Receiving a gift and feeling robbed: a phenomenological study on parents’ experiences of Brief Admissions for teenagers who self-harm at risk for suicide

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Background: Brief Admission by self-referral is a preventive intervention here intended for individuals who recurrently self-harm and have a history of contact with emergency psychiatric services. Individuals with access to Brief Admission are empowered to self-admit to inpatient care for up to three days per stay and are encouraged to do so before experiencing crisis. Brief Admission was implemented relatively recently in child and adolescent psychiatric settings in Sweden. The purpose of this study was to phenomenologically explore the lived experience of parents whose teenagers, who recurrently self-harm and experience suicidal thoughts, use Brief Admissions. Methods: This is a qualitative study using phenomenological psychological analysis. We interviewed 17 parents who had experienced their teenagers using Brief Admissions. The interviews were recorded and transcribed verbatim and analyzed to arrive at the essential meaning structure of the phenomenon of Brief Admissions for the parent. Results: We identified two essential meaning structures of the parent’s experience of their teenager’s use of Brief Admissions: being gifted relief and hope or being robbed of everything you believed in. The experience of Brief Admissions as a gift was structured by the following constituents: ‘a sense of safety and containment’, ‘liberation from a hostage situation’, ‘a return to wellbeing’, and ‘catalysts for relational shifts’. In contrast, the constituents of the experience of being robbed included ‘a tug of war for control’, ‘an unworthy wasteland’, ‘abandonment and collapse of authority’, and ‘no sense of purpose and plan’. Conclusions: Brief Admissions may come across as challenging, futile and painful in the life of the parent, yet they may also support a process of recovery and healthy development for the entire family. To realize the full potential of the intervention, mental health professionals providing Brief Admission must be mindful of the challenges the parent may face as their teenager starts self-admitting, tactfully and sensitively preparing the parent for a new parental role.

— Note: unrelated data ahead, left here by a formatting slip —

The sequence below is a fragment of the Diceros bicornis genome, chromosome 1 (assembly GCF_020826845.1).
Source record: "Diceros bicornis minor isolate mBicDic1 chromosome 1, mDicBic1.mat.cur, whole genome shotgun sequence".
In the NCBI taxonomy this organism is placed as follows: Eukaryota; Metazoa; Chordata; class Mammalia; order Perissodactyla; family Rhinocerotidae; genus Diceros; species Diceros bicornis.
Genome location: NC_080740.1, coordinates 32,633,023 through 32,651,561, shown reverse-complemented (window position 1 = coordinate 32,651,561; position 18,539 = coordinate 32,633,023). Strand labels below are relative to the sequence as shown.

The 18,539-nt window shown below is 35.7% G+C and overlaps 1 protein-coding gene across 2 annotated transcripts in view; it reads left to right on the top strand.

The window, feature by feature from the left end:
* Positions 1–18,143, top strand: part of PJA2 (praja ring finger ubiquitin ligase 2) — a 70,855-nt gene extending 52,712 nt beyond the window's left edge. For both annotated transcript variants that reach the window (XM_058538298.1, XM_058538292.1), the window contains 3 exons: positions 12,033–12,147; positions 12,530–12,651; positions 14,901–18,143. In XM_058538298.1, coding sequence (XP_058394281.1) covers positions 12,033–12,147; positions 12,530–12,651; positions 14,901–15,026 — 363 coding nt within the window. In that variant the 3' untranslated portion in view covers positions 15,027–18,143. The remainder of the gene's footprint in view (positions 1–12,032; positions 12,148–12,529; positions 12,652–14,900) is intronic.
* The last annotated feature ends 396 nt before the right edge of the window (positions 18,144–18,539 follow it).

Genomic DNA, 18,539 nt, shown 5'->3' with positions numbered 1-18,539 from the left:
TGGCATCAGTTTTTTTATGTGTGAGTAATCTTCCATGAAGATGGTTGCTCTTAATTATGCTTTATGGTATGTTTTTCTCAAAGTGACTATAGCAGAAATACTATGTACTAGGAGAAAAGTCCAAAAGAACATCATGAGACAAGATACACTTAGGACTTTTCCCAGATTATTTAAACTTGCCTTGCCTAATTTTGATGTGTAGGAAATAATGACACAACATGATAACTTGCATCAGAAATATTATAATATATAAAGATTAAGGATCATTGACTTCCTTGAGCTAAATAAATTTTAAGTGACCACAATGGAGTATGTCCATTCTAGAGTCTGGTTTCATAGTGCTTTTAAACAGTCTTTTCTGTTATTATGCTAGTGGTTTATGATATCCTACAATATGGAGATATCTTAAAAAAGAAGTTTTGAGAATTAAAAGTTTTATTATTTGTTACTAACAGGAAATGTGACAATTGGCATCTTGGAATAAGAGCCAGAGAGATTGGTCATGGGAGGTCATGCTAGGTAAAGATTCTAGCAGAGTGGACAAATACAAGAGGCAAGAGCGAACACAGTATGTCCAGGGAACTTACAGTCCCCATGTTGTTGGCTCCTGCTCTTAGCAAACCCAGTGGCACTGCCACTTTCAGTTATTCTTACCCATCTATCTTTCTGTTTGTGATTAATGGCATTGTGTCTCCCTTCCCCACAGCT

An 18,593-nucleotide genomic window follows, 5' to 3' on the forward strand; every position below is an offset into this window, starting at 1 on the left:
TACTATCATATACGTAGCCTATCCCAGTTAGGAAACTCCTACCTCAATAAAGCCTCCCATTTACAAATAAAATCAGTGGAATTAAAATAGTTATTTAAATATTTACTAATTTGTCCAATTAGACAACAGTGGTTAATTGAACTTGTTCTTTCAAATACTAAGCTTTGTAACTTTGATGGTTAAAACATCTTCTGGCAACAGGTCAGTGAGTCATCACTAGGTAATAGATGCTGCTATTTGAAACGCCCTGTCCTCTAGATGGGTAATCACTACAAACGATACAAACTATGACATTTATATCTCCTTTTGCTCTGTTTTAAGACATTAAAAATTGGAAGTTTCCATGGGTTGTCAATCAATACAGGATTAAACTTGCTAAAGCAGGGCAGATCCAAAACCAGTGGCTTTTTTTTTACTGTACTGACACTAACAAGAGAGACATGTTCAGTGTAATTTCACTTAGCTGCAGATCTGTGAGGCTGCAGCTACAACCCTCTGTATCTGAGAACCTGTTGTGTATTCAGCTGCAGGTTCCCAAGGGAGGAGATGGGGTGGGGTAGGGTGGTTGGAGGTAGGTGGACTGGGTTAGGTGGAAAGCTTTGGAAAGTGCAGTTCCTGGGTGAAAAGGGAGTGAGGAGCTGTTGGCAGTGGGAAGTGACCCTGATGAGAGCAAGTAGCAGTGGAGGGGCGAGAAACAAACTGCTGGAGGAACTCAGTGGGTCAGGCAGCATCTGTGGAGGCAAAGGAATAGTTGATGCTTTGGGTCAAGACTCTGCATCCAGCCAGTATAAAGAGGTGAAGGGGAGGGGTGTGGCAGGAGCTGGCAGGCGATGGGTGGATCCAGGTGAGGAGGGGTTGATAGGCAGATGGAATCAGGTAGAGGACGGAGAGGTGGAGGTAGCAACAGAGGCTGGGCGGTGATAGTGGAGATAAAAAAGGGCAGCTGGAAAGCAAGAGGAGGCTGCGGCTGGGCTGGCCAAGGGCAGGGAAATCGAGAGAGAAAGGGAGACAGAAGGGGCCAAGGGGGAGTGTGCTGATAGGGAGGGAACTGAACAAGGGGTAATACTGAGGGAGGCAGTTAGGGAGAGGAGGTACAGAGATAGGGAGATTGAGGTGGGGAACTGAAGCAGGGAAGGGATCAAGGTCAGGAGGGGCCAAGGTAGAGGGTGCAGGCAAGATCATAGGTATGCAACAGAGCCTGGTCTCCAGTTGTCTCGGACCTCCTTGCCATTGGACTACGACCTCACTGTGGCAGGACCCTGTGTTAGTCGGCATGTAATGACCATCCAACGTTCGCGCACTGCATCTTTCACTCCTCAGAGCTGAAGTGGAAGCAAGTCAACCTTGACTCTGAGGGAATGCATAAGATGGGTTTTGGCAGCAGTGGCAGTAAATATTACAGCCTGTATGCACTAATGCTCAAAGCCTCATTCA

Original languageEnglish
Article number127
JournalChild and Adolescent Psychiatry and Mental Health
Issue number1
Publication statusPublished - 2023

Subject classification (UKÄ)

  • Psychiatry

Free keywords

  • Adolescents
  • Brief Admission
  • Parents
  • Phenomenology
  • Prevention
  • Qualitative research
  • Self-admission
  • Self-harm
  • Self-referral
  • Suicidal ideation


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